Six decades of D&AD awards: the 1980s

Design and Art Direction (D&AD) was founded in 1962 by a group of London-based designers and art directors including David Bailey, Terence Donovan, Alan Fletcher and Colin Forbes (who designed the original D&AD logo). The group was dedicated to celebrating creative communication, rewarding its practitioners, and raising standards across the industry.

Today D&AD has evolved into a major global organisation that exists to promote excellence in design and advertising everywhere through educational programmes and rewarding great work through its annual Yellow Pencil awards. Here D&AD's George Prest (above) recalls some of the most memorable winners in the 1980s...

Maggie, the Falklands war, Afghanistan, Rent-a-Ghost, my mum getting a Mini Metro, Lockerbie, Airwolf, the massive storm, the bombing of Libya, Northern Ireland, Chernobyl, playing Revs on a BBC Micro, Acid House music, drainpipe jeans, Reebok Silver Shadows, skateboarding, Chariots of Fire and Ronald Reagan.

This is some of what I remember of the 1980s, in no particular order and unsure of the significance of any of it. To look at the D&AD winning work from that decade is a kaleidoscopic experience as well. There’s humour and attitude, tradition and change and the conventional and the downright bizarre. I think that the industry looks back at this time as a golden age. Let’s examine the evidence to see if this is a rose-tinted approach.

  • Also read our articles about the D&AD awards in the 1960s and 1970s

01. Lego 'Kipper'

This is without doubt one of the best television commercials ever written. The circular script, the performance of the voiceover, the stop-frame animation and the way it perfectly captures how Lego fires and embodies the imagination of the children that play with it. It’s all there, beautifully rooted in the product and without having to explain itself. No wonder it won a gold.

  • Year: 1981
  • Award: The 1981 D&AD Gold Award for Film Advertising
  • Client: Lego (UK) Limited
  • Agency: TBWA Limited
  • Director: Ken Turner
  • Copywriter: Mike Cozens
  • Art Director: Graham Watson
  • Editor: Patrick Udale
  • Agency Producer: Jane Bearman
  • Model Maker: David Lyall
  • Animator: Dennis Russo
  • Lighting Cameraman: Tom Harrison
  • Production Company: Clearwater Films
  • Advertising Manager: Clive Nicholls

02. Monty Python 'Mrs Cleese'

This is a very modern advert as well and is clearly the forerunner of lots of the work that we have celebrated in more modern times. John Cleese’s mum asks the public to go and see his film so that she can afford to stay in her fancy nursing home. A lateral thought, beautifully realised. You know and trust that it’s his actual mum, she is totally charming and arresting, and the way that she laughs at the end is delightful.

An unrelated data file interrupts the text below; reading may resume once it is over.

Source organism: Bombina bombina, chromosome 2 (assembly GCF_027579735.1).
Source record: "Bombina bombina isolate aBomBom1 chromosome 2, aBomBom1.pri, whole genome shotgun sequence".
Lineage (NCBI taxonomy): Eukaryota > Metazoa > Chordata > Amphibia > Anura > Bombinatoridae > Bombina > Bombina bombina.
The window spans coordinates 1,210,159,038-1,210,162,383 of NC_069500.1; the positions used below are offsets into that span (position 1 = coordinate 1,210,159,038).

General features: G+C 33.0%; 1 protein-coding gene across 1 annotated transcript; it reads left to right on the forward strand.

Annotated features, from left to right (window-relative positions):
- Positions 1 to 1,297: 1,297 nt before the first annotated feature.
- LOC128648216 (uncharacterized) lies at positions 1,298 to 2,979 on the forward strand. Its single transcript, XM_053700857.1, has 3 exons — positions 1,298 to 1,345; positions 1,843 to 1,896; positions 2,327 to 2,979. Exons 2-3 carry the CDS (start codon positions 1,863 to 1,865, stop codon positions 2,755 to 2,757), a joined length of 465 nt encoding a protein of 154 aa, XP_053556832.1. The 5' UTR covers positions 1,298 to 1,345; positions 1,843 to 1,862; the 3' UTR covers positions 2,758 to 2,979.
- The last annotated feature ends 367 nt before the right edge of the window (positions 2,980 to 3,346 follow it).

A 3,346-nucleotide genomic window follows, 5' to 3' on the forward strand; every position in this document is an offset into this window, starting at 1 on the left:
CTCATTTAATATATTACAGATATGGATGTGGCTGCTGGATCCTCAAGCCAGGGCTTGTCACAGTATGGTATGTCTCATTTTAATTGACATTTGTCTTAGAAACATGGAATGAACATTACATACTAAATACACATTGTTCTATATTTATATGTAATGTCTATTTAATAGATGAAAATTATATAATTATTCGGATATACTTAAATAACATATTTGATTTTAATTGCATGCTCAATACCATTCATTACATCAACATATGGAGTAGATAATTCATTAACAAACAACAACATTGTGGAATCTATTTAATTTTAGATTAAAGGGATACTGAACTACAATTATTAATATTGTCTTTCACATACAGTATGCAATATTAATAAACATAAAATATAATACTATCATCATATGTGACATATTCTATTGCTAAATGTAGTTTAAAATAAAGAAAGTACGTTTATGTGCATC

• Year: 1980
  • Award: The 1980 D&AD Silver Award For the Most Outstanding Radio Commercial
  • Client: Cinema International Corporation
  • Agency: Lonsdale Advertising Limited
  • Concept Creators: John Cleese, Terry Gilliam, Michael Palin
  • Agency Producer: Margaret Allison
  • Directors: John Cleese, Terry Gilliam, Michael Palin
  • Producer: John Goldstone
  • Production Company: Handmade Films
  • Marketing Directors: Duncan Clark

03. Levis 'Thompson', 'Kerouac', 'Kesey'

Beautiful print advertisements. Dripping with attitude and cool but so minimal in their execution. These were still pride of place at BBH when I started working there 11 years later. No product, perfect art direction and the best copywriters that one could hope for in the three quoted authors. Three from three for the 1980s so far, a golden age indeed.

  • Year: 1988
  • Award: Silver Award Nomination, Consumer Campaigns
  • Client: Levi Strauss Europe SA
  • Agency: Bartle Bogle Hegarty Limited
  • Art Director: Graham Watson
  • Copywriter: Chris Herring
  • Photographer: Elliott Erwitt
  • Typographer: Neil Archer
  • Marketing Director: Louis Kirtman

04. Channel 4 'The Snowman'

Make that four from four. The Snowman has become part of our culture, a staple of Christmas, so simple, so magnificent but bittersweet at the end. I wonder if the jury that gave it a Silver Pencil, as they took in the beauty of the animation and its relationship with the music, even entertained the thought that they were judging something that would become a cultural artifact? It would be fascinating to find out.

  • Year: 1983
  • Award: The 1983 D&AD Silver Award for the most outstanding Animated Film
  • Programme Company: Channel Four Television Limited
  • Production Company: Snowman Enterprisers Limited
  • Producer: John Coates
  • Music Composer: Howard Blake
  • Lighting Cameraman: Peter Turner
  • Editor: John Cary
  • Animators: Stephen Weston, Robin White

05. Jean-Michel Jarre 'China Promotion'

So the 1980s were an outstanding decade, classic, peerless and the true foundation of advertising as we know it today? Well, yes but check out this promo for Jean Michel Jarre’s China tour. In contrast to everything above it seems dated and rooted in its time. So '80s, a bit off-beam and culturally naïve, like JMJ himself. This would probably go down well in Dalston today, I think, until the next fad came along.

  • Year: 1983
  • Award: D&AD Silver Award for the most outstanding Record Promotion
  • Client: Francis Dreyfus Music
  • Art Director: Kate Hepburn
  • Copywriter: Jean-Michel Jarre
  • Photographer: Mark Fisher
  • Illustrator: Kate Hepburn
  • Typographer: Kate Hepburn
  • Advertising Manager: Mark Fisher

Words: George Prest

George Prest is executive creative director at R/GA London and a member of the Board of Trustees at D&AD.

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